Booster shot or additional dose? Experts mull ways to tackle Omicron

The continued evolution of SARS-COV-2 by accumulating genetic variants has given rise to many genetic variants of the virus

As the Omicron variant of coronavirus continues to raise threats of another pandemic,  medical authorities are looking at the need for a booster shot or additional vaccine dose to improve immunity among weaker people.

NK Arora, chairman of India’s COVID-19 task force, said the government was planning to come up with a policy to figure out who will require the vaccine, when and how.

“This needs to be seen in the context that a new variant is coming and with time, we will get more information about it. Therefore, the relevance and effectiveness of the current vaccines will also become apparent with time only,” he said after a recent meeting of a high level panel.

Booster dose & additional dose

The additional dose, or a full vaccine, is given to people whose natural immunity is compromised and or suppressed and is given when the first and second doses do not provide adequate protection from the infection and disease.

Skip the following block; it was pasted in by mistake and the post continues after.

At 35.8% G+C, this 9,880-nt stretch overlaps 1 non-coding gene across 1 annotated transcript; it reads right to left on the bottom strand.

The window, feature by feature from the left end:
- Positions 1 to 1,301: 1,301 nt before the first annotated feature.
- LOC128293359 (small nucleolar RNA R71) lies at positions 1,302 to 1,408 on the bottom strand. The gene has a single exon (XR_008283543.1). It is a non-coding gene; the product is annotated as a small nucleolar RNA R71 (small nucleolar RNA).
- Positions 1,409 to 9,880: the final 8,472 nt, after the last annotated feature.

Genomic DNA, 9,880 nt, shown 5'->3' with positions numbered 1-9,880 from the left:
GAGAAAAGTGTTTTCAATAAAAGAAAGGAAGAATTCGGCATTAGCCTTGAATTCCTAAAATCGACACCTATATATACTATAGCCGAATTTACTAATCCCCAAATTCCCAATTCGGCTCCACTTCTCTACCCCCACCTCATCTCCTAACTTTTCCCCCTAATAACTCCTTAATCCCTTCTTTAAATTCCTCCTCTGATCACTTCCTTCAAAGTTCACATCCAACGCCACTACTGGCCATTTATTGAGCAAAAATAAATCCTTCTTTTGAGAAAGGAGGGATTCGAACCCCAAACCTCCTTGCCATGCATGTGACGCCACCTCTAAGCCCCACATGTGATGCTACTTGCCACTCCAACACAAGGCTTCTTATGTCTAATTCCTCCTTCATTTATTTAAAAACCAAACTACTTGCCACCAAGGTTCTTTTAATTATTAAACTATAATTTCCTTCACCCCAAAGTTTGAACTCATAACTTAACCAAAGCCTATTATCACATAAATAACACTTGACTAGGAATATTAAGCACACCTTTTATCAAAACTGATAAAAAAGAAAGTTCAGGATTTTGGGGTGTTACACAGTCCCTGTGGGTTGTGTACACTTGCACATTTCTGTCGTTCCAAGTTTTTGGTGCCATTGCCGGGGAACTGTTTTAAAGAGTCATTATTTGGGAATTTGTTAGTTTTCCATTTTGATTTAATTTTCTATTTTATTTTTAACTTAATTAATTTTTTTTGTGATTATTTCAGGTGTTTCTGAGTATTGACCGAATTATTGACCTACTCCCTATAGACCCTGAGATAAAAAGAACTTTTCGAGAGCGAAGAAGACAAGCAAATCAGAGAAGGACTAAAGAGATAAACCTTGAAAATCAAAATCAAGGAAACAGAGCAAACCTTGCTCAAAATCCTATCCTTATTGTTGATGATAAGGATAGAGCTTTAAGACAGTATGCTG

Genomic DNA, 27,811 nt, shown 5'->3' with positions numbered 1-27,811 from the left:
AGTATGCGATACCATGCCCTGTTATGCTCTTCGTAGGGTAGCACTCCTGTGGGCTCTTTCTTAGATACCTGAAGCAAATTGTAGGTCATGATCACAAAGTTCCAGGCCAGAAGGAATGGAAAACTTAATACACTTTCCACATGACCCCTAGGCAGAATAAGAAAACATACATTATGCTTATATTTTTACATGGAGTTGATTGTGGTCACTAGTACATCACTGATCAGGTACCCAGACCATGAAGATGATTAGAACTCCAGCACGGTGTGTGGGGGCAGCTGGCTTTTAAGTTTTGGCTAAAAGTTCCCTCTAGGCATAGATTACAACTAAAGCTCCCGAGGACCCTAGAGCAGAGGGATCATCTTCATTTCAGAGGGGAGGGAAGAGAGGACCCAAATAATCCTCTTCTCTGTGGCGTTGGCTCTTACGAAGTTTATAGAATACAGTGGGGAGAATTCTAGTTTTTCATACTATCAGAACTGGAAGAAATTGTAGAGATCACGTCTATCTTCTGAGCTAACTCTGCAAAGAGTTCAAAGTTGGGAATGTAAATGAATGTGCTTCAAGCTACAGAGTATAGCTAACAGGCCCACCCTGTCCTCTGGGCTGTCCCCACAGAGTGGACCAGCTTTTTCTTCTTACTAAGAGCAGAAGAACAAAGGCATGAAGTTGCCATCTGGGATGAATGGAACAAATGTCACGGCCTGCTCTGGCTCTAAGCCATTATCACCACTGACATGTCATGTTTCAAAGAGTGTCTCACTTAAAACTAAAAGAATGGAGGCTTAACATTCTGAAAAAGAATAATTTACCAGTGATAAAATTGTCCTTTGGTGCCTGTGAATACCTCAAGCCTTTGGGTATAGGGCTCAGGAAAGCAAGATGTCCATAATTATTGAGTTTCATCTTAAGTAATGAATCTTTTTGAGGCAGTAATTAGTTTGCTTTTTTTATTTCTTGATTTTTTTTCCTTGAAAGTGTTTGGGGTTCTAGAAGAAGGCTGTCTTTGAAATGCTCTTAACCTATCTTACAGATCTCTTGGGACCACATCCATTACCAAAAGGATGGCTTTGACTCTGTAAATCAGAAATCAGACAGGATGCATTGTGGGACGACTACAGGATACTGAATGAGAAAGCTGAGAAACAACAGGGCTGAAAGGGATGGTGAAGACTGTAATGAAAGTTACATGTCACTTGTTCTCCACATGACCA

A booster dose on the other hand is given to individuals whose immune response from the primary vaccinations has reduced after a period of time.

The booster shot is aimed at increasing the magnitude of protection by producing more antibodies. It helps people maintain a stronger level of immunity for a longer period of time.

New variant concern

As the current vaccine doses provide protection against earlier variants of coronavirus, health researchers are saying there is a need for another dose in view of the Omicron variant that has emerged recently.

The immune system of older people is often less effective against infections and vaccinations too don’t offer substantial protection in them, which would lead to recurring infections.

The Indian SARS-CoV-2 Consortium on Genomics (INSACOG) has recommended booster doses for above-40 people with a preference to high-risk and high-exposure populations.

Also read: Booster dose best 6 months after 2nd dose: Bharat Biotech MD

According to experts, the additional dose may not be given to the whole population but only to a small group of people whose immunity needs to be bolstered to match with that of the general population.

These could possibly include cancer patients, those who have received an organ transplant and other people suffering from ailments  and undergoing treatment.

Experts suggest that there is a possibility of side-effects that come with these doses but largely people will develop a better immunity against severe disease and death.

Going ahead, scientists in other countries believe that there will be a need to give more doses as new variants emerge.

CATCH US ON: